TERAJI: An ambassador the world over

A service for Gilroyan Helen Moser was held Monday. As the wife

Helen Moser held up her beautiful family portrait.

This is my daughter here, and here’s my sister … here’s my
other sister, and she’s married to this guy up here
– he used to be a pastor in Los Gatos, but he’s retired now.
Now, can you look at this picture and tell me which two guys are
gay?

Helen Moser held up her beautiful family portrait. “This is my daughter here, and here’s my sister … here’s my other sister, and she’s married to this guy up here – he used to be a pastor in Los Gatos, but he’s retired now. Now, can you look at this picture and tell me which two guys are gay?”

It stops Gavilan students in their tracks. “I think it’s this one here in the middle,” one student says, “He looks the most different.”

“Nope,” says Helen, “That’s my son-in-law.”

A number of the students attending the Annual Health Fair gamely give it a try, but not one can guess which two in the family portrait were Helen’s son Mark and which one was his partner, Todd, They both died of AIDS.

This was my introduction to Helen Moser, a most extraordinary woman who lived in Gilroy for more than 20 years. She died Oct. 1, after waging a long battle with Alzheimer’s disease that robbed her of her brilliant and always curious mind.

I got to know her about five years ago when she decided to educate me about the Gavilan Health Fair. Helen was stationed at the table for support group Parents, Families and Friends of Lesbians and Gays.

She was not shy about asking me to help pass out brochures and information about the group. She told me parents call PFLAG in utter panic upon learning their son or daughter is gay or lesbian. The parent needs assurance that it’s not the end of the world and advice on how to handle the situation. When the Fair first started 16 years ago, a student planning to commit suicide attended the event and changed her mind based on the help she received.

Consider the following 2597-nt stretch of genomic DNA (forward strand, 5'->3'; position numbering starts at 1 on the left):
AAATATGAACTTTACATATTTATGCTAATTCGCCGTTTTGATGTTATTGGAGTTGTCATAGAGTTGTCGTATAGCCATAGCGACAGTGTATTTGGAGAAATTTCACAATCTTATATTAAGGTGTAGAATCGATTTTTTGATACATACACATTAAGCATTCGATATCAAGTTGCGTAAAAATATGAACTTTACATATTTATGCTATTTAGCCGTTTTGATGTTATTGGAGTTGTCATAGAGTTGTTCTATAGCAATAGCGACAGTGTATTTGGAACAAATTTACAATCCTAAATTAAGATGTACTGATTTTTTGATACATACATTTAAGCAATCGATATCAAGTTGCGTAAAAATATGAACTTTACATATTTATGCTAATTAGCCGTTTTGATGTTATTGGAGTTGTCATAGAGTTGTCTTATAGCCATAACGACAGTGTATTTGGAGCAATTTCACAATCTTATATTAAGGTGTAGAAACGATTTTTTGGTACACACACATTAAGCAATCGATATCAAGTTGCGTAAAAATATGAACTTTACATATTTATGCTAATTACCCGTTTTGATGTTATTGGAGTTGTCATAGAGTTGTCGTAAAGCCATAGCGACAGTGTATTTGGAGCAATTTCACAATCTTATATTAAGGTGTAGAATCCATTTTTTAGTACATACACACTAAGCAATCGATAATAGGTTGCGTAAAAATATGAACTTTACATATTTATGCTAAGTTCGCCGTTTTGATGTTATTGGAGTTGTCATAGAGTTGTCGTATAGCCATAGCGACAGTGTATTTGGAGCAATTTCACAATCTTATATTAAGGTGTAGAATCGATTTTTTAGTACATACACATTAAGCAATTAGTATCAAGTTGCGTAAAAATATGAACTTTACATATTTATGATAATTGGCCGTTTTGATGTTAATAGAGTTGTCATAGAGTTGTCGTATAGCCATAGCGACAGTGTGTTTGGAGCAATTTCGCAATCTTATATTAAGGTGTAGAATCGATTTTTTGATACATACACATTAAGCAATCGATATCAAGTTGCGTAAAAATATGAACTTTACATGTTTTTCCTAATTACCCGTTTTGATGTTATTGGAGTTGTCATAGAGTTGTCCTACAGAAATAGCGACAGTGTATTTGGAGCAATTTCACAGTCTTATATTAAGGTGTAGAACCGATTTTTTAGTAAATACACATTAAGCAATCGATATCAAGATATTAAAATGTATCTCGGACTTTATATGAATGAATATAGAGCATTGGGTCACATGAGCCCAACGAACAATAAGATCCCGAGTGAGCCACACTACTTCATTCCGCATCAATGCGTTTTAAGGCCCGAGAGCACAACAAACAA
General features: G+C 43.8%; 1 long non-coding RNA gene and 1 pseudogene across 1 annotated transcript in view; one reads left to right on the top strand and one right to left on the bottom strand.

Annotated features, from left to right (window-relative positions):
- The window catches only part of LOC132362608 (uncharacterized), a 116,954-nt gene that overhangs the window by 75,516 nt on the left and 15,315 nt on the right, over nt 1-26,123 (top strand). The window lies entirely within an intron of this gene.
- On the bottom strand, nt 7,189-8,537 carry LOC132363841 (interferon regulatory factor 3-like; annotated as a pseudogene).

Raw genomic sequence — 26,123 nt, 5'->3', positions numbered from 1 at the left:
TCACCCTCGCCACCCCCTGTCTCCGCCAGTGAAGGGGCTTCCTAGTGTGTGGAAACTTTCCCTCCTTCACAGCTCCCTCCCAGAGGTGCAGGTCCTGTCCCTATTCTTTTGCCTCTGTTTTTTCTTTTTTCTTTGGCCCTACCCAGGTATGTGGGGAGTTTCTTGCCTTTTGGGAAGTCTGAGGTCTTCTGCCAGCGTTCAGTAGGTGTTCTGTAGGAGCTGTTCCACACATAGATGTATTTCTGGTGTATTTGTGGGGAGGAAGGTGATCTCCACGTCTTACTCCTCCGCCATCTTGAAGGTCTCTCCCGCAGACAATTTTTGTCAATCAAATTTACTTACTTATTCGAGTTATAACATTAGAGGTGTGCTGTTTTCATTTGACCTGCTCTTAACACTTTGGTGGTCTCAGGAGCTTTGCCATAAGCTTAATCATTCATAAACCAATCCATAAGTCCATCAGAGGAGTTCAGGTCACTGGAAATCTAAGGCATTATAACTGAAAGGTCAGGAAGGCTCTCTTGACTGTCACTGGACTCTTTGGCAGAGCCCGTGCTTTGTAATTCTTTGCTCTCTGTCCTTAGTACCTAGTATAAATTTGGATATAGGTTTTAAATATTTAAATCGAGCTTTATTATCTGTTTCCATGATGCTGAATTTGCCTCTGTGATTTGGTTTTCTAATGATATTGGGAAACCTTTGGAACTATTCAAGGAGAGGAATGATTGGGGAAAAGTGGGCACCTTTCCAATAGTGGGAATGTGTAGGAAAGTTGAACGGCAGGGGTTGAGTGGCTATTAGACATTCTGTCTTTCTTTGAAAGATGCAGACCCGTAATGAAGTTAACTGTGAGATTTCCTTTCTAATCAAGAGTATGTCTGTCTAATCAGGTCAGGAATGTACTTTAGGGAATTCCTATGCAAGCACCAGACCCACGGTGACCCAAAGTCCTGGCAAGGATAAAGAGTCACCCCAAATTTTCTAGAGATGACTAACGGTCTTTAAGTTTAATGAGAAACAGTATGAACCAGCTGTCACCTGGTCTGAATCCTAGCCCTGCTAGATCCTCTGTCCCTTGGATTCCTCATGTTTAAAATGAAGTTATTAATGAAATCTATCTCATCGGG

After that, Helen never missed a fair.

As I got to know her, I learned Helen had a lifelong history of looking out for all those around her. When Helen was living in Laos as the wife of a diplomat, she discovered locals were suffering from water-borne illnesses. Rather than trying to argue or force changes in the culture, Helen had the brilliant idea of getting a microscope and setting it up in a public place. She displayed a slide with a few drops of water on it. Then she invited everyone to take a look at the magnified bacteria in those drops. In no time, the local population began treating their drinking water to make it safer.

Helen made an impact wherever she lived. And she lived quite a few places – 21 different locations to be exact, from Hereford, Texas, to Taiwan. As the wife of a foreign service diplomat, she raised her four children on the move; she learned to speak Chinese working with cleft palate children in Taiwan; and even played a little ornery man with a straggly beard in a Chinese opera. She never met anyone she couldn’t make instant friends with.

One time in Canada, she was driving along when, lo and behold, she saw parachutists coming down out of the sky in front of the car and decided to stop and get to know them. Her children were mortified. “Please don’t start talking to these strangers!” they cried.

Of course she did, and soon they were chatting like lifelong friends. When one of them peered into the car and asked, “Is this your mom?” one of her children replied, “Oh no, she’s just a hitchhiker we picked up.”

Helen wasn’t mad. She thought it was funny.

“In a way, she was a hitchhiker around the world,” her husband Leo said at Monday’s memorial service. “She was always going someplace new and always asking, ‘Where to next?’ ”

She lived in Hawaii when her husband was political adviser to a top U.S. official. It was her job to entertain and cook gourmet dinners for ambassadors, admirals, generals, senators and presidents.

Helen met Eleanor Roosevelt. She hosted Nikita Krushchev and his wife.

In Moscow, she wasn’t supposed to know the KGB agents assigned to follow her. But she figured out who they were and became friends with them.

“She was a human being in every context,” Leo Moser said. “You couldn’t hire someone to do what she did. I was so proud of her—she was the best representative of an American we could have had in all these different countries.”

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